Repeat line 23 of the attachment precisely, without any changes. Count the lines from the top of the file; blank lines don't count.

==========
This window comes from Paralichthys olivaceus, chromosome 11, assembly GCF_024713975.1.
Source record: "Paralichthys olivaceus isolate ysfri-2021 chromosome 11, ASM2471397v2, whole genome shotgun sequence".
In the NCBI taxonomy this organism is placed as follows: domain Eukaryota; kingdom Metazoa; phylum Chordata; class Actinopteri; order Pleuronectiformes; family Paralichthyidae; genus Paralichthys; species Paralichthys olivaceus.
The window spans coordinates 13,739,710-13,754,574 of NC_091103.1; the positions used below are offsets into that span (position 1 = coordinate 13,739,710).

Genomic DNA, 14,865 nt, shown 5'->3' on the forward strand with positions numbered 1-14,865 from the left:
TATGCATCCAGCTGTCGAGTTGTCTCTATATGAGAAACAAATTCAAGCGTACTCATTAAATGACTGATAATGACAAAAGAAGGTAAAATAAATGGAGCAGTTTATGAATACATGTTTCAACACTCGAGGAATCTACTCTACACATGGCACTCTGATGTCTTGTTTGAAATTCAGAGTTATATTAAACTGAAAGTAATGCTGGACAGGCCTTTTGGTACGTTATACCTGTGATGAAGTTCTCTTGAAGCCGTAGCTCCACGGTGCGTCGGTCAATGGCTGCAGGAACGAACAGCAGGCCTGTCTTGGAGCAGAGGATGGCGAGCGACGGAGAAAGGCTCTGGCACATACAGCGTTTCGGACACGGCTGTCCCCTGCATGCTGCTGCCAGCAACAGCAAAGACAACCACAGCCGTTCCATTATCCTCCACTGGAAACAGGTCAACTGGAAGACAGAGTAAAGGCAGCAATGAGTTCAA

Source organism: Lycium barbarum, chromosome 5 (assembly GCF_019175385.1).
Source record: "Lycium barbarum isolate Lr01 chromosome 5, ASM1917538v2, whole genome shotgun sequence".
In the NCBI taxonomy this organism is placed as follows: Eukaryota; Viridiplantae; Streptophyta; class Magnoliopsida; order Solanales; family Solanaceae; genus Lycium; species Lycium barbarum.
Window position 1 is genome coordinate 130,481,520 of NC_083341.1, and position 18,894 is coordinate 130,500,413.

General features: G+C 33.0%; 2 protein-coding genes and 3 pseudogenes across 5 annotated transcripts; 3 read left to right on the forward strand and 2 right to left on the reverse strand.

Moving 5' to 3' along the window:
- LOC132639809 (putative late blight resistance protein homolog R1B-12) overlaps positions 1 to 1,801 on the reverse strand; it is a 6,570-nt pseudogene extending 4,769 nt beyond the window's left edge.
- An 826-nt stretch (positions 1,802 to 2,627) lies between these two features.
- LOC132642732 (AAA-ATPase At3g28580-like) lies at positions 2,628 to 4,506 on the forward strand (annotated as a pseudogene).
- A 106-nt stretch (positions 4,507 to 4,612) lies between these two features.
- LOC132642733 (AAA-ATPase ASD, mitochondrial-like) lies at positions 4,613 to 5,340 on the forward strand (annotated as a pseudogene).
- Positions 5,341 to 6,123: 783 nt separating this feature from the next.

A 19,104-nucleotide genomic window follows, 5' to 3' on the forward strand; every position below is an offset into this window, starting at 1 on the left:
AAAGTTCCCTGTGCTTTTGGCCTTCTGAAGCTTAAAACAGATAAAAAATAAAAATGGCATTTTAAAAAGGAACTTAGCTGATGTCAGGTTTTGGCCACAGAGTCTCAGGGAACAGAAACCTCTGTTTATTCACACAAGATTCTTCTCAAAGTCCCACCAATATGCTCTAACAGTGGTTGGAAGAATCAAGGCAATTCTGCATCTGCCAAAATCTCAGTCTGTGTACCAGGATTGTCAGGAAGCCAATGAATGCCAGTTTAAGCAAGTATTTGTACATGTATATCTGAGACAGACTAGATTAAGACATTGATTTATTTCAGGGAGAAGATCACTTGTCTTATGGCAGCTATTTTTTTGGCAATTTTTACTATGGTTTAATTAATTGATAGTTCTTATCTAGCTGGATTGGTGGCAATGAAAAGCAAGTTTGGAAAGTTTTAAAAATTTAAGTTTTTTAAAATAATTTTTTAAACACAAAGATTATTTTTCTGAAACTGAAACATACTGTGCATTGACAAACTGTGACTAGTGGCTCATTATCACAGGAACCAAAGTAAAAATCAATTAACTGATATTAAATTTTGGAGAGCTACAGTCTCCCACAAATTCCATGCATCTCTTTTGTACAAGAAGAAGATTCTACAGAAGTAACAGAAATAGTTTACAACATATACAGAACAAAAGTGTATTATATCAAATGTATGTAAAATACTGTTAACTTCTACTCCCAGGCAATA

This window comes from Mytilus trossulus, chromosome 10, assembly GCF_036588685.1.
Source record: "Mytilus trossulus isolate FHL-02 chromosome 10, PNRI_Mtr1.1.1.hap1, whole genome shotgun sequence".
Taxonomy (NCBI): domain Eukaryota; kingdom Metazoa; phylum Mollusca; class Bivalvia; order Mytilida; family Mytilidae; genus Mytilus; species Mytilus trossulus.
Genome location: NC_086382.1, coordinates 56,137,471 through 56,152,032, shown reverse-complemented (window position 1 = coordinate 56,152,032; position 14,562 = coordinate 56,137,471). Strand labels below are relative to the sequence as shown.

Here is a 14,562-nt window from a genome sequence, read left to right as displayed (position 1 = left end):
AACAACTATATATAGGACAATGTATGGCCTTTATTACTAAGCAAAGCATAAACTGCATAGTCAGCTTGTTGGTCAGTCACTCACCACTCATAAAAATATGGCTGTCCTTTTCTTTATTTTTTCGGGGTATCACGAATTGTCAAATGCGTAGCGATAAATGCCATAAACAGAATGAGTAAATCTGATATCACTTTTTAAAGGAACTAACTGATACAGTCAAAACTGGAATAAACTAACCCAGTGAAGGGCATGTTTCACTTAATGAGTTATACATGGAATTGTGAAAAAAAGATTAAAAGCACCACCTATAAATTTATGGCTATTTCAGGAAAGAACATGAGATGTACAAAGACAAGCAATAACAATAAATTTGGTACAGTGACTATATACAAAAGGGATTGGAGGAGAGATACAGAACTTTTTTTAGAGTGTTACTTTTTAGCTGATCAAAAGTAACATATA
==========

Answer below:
Taxonomy (NCBI): domain Eukaryota; kingdom Metazoa; phylum Mollusca; class Bivalvia; order Mytilida; family Mytilidae; genus Mytilus; species Mytilus trossulus.